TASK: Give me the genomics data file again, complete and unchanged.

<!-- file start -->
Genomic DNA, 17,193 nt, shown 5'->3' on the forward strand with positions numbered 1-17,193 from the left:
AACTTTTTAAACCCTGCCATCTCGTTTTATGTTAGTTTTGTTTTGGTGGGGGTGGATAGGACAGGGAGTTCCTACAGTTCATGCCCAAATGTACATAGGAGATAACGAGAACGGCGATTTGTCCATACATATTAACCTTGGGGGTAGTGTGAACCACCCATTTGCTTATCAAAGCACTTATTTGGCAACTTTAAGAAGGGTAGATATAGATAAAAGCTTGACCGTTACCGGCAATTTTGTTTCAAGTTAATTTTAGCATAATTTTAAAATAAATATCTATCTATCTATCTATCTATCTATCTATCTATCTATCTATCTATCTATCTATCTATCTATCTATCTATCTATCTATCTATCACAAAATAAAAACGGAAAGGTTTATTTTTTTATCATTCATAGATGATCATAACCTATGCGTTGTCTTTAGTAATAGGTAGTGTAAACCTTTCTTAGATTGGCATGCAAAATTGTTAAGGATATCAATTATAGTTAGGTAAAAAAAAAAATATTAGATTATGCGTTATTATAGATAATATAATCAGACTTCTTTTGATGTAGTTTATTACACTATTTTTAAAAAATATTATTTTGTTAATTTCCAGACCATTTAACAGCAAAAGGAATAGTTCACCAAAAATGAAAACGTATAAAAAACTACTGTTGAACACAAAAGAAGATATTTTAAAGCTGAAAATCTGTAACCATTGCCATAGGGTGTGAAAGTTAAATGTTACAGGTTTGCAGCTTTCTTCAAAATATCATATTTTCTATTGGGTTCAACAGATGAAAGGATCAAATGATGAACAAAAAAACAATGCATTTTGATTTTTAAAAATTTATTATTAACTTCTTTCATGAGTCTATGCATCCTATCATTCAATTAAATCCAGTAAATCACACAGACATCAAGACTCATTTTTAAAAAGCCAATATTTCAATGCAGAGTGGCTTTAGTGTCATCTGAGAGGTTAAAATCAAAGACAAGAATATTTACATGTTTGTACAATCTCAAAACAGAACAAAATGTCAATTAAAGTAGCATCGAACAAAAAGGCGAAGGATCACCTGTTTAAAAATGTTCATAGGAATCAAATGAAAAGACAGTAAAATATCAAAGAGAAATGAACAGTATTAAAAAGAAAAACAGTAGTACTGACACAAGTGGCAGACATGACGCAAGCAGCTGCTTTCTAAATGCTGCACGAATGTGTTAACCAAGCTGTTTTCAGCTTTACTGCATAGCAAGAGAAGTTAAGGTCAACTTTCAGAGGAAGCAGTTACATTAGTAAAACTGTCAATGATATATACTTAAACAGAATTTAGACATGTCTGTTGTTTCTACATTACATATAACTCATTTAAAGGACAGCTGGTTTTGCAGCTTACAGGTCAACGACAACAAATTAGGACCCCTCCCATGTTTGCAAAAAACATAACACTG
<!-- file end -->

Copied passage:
Genomic DNA, 17,193 nt, shown 5'->3' on the forward strand with positions numbered 1-17,193 from the left:
AACTTTTTAAACCCTGCCATCTCGTTTTATGTTAGTTTTGTTTTGGTGGGGGTGGATAGGACAGGGAGTTCCTACAGTTCATGCCCAAATGTACATAGGAGATAACGAGAACGGCGATTTGTCCATACATATTAACCTTGGGGGTAGTGTGAACCACCCATTTGCTTATCAAAGCACTTATTTGGCAACTTTAAGAAGGGTAGATATAGATAAAAGCTTGACCGTTACCGGCAATTTTGTTTCAAGTTAATTTTAGCATAATTTTAAAATAAATATCTATCTATCTATCTATCTATCTATCTATCTATCTATCTATCTATCTATCTATCTATCTATCTATCTATCTATCTATCTATCACAAAATAAAAACGGAAAGGTTTATTTTTTTATCATTCATAGATGATCATAACCTATGCGTTGTCTTTAGTAATAGGTAGTGTAAACCTTTCTTAGATTGGCATGCAAAATTGTTAAGGATATCAATTATAGTTAGGTAAAAAAAAAAATATTAGATTATGCGTTATTATAGATAATATAATCAGACTTCTTTTGATGTAGTTTATTACACTATTTTTAAAAAATATTATTTTGTTAATTTCCAGACCATTTAACAGCAAAAGGAATAGTTCACCAAAAATGAAAACGTATAAAAAACTACTGTTGAACACAAAAGAAGATATTTTAAAGCTGAAAATCTGTAACCATTGCCATAGGGTGTGAAAGTTAAATGTTACAGGTTTGCAGCTTTCTTCAAAATATCATATTTTCTATTGGGTTCAACAGATGAAAGGATCAAATGATGAACAAAAAAACAATGCATTTTGATTTTTAAAAATTTATTATTAACTTCTTTCATGAGTCTATGCATCCTATCATTCAATTAAATCCAGTAAATCACACAGACATCAAGACTCATTTTTAAAAAGCCAATATTTCAATGCAGAGTGGCTTTAGTGTCATCTGAGAGGTTAAAATCAAAGACAAGAATATTTACATGTTTGTACAATCTCAAAACAGAACAAAATGTCAATTAAAGTAGCATCGAACAAAAAGGCGAAGGATCACCTGTTTAAAAATGTTCATAGGAATCAAATGAAAAGACAGTAAAATATCAAAGAGAAATGAACAGTATTAAAAAGAAAAACAGTAGTACTGACACAAGTGGCAGACATGACGCAAGCAGCTGCTTTCTAAATGCTGCACGAATGTGTTAACCAAGCTGTTTTCAGCTTTACTGCATAGCAAGAGAAGTTAAGGTCAACTTTCAGAGGAAGCAGTTACATTAGTAAAACTGTCAATGATATATACTTAAACAGAATTTAGACATGTCTGTTGTTTCTACATTACATATAACTCATTTAAAGGACAGCTGGTTTTGCAGCTTACAGGTCAACGACAACAAATTAGGACCCCTCCCATGTTTGCAAAAAACATAACACTG